TRTs currently on the market involve administering testosterone to the body via gel, injection, patch or, as mentioned more recently, a pill.

Their administration can be almost as problematic as the TRTs themselves. Injections can require patients to go and visit their doctor every two weeks or six months. In the weeks running up to the next shot, men can suffer under the effects of waning testosterone levels. Furthermore,  they run the risk of being addictive and abused, requiring recipients to be closely monitored.

Over the past few years, there has been a huge rise in off-label use, misuse and abuse of testosterone which is often touted to men for the improvement of things related to desirable facets of male masculinity – energy, hair growth, sexual performance and muscle gains.

Steroids, differentiated only from TRT by being illegal, medically unsupervised and usually administered at much higher doses, were popularised by bodybuilders in the ’80s and ’90s. They soon became attractive to young men who wanted more muscular physiques.

When abused or taken in heavy doses, not only can it become highly addictive, but can also shut down organic testosterone production in the body leading to reduced testicle size and infertility. It also comes with an increased risk of blood clots and heart attack and can lead to paranoia and aggression.

Patches and gels, meanwhile, can cause cross-contamination to partners and children. An oral treatment that encourages the body to make its own testosterone could be a gamechanger. Karatzas says ACE-167 is not conducive to abuse or cross-contamination because of that unique protein to protein interaction.

There are nine therapies for the treatment of low testosterone and hypogonadism in preclinical development or Phase I trials including Acesis’, but the firm is the only one developing an oral treatment that encourages the body’s own testosterone production rather than administering a synthetic hormone.

“Based on our preclinical data so far, there is no excessive increase in testosterone. The limit of how much testosterone you make is personalised and depends on your own machinery.”

Myriad risk factors = huge market value

Karatzas says that experts and pharma companies have only recently realised the central role that testosterone plays as the protagonist of many comorbidities. Aside from hypogonadism, low testosterone levels in blood have, in recent years, been found to also be an independent predictor of a number of cardiovascular risk factors. That includes metabolic syndromes at large – obesity, abnormal cholesterol levels, high blood pressure and hypertension – all of which can lead to Type 2 diabetes and heart disease.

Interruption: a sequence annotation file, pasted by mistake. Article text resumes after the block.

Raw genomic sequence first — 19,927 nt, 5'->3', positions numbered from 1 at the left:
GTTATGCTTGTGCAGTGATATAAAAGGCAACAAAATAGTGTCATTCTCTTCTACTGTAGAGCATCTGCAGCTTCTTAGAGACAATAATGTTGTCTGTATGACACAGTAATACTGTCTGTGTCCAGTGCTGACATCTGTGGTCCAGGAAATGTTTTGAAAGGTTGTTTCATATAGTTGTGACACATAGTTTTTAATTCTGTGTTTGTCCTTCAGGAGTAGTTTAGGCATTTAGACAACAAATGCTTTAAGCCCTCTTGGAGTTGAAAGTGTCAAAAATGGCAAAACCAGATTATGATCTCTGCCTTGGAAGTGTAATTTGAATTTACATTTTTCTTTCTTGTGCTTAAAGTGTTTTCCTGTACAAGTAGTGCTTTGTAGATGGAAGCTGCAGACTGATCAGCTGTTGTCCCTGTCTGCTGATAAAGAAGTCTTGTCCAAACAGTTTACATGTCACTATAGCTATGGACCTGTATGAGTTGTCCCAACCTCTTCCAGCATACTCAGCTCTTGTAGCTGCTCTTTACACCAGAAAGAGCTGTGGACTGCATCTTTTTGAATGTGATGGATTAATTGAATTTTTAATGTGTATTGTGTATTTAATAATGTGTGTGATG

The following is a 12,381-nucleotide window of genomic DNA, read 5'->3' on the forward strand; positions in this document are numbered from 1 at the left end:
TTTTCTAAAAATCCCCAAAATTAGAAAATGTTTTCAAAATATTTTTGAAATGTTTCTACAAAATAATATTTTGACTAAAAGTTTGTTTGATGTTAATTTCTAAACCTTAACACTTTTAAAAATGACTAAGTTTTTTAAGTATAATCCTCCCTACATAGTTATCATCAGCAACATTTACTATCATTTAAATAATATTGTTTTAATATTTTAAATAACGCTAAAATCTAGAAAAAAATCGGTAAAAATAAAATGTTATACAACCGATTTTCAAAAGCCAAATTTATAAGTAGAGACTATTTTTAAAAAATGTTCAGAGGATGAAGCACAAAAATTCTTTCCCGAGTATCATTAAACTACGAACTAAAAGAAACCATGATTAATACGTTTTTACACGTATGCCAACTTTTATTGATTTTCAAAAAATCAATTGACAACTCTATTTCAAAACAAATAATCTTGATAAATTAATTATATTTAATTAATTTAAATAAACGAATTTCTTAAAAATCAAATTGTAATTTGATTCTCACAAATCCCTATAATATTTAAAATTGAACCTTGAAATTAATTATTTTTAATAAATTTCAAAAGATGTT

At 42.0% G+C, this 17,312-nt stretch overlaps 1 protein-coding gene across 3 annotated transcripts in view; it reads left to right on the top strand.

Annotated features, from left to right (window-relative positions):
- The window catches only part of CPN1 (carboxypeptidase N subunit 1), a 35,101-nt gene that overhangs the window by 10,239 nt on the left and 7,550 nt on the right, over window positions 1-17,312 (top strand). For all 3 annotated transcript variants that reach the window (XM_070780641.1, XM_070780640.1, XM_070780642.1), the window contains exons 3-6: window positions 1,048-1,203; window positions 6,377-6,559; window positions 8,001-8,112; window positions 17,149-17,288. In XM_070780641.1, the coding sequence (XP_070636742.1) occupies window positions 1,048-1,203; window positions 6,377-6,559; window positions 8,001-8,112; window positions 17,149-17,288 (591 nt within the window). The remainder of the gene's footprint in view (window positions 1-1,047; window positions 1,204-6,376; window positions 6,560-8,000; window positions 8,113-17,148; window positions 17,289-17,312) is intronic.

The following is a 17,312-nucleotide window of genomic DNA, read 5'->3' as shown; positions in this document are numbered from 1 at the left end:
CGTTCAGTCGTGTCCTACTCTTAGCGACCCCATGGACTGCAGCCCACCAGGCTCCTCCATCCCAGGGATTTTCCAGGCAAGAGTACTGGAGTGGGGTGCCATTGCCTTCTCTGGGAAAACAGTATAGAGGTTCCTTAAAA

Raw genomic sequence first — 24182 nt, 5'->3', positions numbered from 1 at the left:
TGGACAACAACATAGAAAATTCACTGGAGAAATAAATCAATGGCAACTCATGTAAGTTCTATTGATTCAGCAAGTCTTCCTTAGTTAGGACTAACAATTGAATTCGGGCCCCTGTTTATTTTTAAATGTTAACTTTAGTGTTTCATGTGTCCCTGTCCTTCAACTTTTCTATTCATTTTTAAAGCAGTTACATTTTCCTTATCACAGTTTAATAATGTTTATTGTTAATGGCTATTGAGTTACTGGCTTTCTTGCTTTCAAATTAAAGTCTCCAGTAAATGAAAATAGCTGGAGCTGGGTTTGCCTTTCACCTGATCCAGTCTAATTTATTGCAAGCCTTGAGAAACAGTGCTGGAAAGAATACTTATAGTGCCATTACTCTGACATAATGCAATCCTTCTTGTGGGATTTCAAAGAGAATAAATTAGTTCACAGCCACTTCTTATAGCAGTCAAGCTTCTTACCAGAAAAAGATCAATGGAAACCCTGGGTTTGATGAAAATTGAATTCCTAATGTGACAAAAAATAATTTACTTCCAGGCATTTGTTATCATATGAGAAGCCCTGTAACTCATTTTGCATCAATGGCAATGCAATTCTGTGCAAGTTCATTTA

“The prevalence of hypogonadism appears to be in almost 50% in individuals with Type 2 diabetes and obesity.”  In terms of the development space for hypogonadism, Karatzas says the market is anywhere between $3-4 billion per year for the FDA-approved indication in the 40-65 years age group. But, there will be more demand if the regulatory agencies allow use outside that age threshold, and there is potential for other comorbidities as well, he adds.

Acesis’ current clinical development plan is to show the safety and early efficacy of ACE-167  in individuals with hypogonadism in that 40-65-year-old age group, where there is already a path to approval. A Phase I trial is expected to commence in the next two years.

After this, Acesis will evaluate the peptide in a number of secondary markets including obesity, pre-diabetes, Type 2 diabetes and the reversible condition non-alcoholic fatty liver disease (NAFLD). The company also plans to collaborate with foundations for patients with Klinefelter’s syndrome— a condition where an extra X chromosome is present in addition to the XY resulting in low testosterone. Boys with Kleinfelter are put on TRT but they often face the problem of infertility, and Acesis’ approach can help enable sexual maturity.